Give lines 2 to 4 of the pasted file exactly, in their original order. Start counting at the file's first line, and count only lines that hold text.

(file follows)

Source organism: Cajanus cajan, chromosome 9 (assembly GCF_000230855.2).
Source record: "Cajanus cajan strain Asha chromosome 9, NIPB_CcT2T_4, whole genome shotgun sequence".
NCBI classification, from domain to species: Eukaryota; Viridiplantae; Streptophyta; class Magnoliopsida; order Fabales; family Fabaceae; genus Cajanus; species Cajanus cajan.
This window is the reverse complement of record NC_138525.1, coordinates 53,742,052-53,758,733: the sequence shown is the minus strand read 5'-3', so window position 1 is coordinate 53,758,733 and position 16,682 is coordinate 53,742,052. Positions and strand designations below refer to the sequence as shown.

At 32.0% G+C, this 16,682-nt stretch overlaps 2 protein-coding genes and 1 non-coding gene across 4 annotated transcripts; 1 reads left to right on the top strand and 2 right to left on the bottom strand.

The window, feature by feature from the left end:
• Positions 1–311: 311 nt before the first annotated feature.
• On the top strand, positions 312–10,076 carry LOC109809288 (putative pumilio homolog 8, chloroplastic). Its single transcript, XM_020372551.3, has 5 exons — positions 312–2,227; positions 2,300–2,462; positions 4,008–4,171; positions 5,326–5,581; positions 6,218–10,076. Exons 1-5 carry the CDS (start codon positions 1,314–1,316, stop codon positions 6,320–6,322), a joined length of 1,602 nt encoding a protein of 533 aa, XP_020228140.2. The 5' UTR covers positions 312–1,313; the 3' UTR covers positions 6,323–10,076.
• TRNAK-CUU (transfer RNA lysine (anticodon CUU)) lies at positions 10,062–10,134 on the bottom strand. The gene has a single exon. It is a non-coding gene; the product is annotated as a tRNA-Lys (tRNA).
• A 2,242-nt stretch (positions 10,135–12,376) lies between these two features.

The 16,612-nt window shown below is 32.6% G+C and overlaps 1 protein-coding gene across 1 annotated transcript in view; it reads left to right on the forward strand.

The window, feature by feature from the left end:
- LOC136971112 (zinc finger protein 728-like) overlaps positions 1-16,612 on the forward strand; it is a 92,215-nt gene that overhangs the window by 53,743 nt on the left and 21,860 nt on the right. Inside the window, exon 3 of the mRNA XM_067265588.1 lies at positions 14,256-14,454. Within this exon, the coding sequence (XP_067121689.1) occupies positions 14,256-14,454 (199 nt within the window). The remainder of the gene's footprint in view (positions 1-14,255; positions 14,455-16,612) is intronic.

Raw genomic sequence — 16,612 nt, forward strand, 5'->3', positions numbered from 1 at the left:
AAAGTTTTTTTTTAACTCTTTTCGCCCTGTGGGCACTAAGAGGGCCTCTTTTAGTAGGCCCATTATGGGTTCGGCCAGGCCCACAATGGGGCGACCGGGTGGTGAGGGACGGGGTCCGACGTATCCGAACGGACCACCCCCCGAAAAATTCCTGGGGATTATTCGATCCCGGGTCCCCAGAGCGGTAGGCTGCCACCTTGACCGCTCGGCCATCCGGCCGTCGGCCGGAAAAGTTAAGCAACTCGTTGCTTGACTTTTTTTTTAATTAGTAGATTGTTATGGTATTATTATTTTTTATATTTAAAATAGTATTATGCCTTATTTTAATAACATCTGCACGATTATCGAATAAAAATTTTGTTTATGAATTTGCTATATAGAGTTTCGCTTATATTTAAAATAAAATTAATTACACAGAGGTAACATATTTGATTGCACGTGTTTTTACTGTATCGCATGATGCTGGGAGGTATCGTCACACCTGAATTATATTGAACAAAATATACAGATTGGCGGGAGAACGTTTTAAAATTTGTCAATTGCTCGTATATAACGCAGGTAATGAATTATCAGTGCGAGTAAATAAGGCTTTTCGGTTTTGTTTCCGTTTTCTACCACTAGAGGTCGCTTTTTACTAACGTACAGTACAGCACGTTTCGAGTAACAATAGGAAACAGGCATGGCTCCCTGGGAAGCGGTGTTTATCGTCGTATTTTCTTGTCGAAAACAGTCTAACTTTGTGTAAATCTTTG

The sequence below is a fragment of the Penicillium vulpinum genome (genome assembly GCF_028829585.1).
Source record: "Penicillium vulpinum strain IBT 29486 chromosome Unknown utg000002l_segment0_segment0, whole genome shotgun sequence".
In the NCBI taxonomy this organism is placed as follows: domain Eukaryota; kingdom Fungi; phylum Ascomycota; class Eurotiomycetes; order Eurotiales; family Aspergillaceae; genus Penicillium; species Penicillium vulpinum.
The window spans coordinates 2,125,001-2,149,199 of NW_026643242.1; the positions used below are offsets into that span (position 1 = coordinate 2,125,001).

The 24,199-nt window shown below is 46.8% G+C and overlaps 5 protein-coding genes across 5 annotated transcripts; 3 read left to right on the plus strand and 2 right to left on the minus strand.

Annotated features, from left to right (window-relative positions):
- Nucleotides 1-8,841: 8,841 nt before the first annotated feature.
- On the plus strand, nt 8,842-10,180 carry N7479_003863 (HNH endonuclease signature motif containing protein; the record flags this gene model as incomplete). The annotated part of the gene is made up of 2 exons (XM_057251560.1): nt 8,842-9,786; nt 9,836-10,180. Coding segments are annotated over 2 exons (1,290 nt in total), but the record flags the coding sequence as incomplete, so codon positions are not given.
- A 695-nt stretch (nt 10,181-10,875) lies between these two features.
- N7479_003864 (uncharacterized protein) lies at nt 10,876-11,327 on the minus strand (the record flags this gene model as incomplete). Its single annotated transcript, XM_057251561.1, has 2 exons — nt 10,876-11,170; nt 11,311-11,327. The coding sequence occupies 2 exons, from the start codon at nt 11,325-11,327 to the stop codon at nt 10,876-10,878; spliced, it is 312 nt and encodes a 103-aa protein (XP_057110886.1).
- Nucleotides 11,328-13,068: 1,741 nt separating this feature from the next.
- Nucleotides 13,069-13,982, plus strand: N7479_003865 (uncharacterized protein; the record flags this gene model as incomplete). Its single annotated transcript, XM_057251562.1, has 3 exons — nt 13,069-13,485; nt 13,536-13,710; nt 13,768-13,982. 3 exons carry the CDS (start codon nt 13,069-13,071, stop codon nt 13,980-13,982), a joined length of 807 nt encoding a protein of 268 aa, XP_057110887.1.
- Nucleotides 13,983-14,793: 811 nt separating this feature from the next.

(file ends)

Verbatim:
Source record: "Cajanus cajan strain Asha chromosome 9, NIPB_CcT2T_4, whole genome shotgun sequence".
NCBI classification, from domain to species: Eukaryota; Viridiplantae; Streptophyta; class Magnoliopsida; order Fabales; family Fabaceae; genus Cajanus; species Cajanus cajan.
This window is the reverse complement of record NC_138525.1, coordinates 53,742,052-53,758,733: the sequence shown is the minus strand read 5'-3', so window position 1 is coordinate 53,758,733 and position 16,682 is coordinate 53,742,052. Positions and strand designations below refer to the sequence as shown.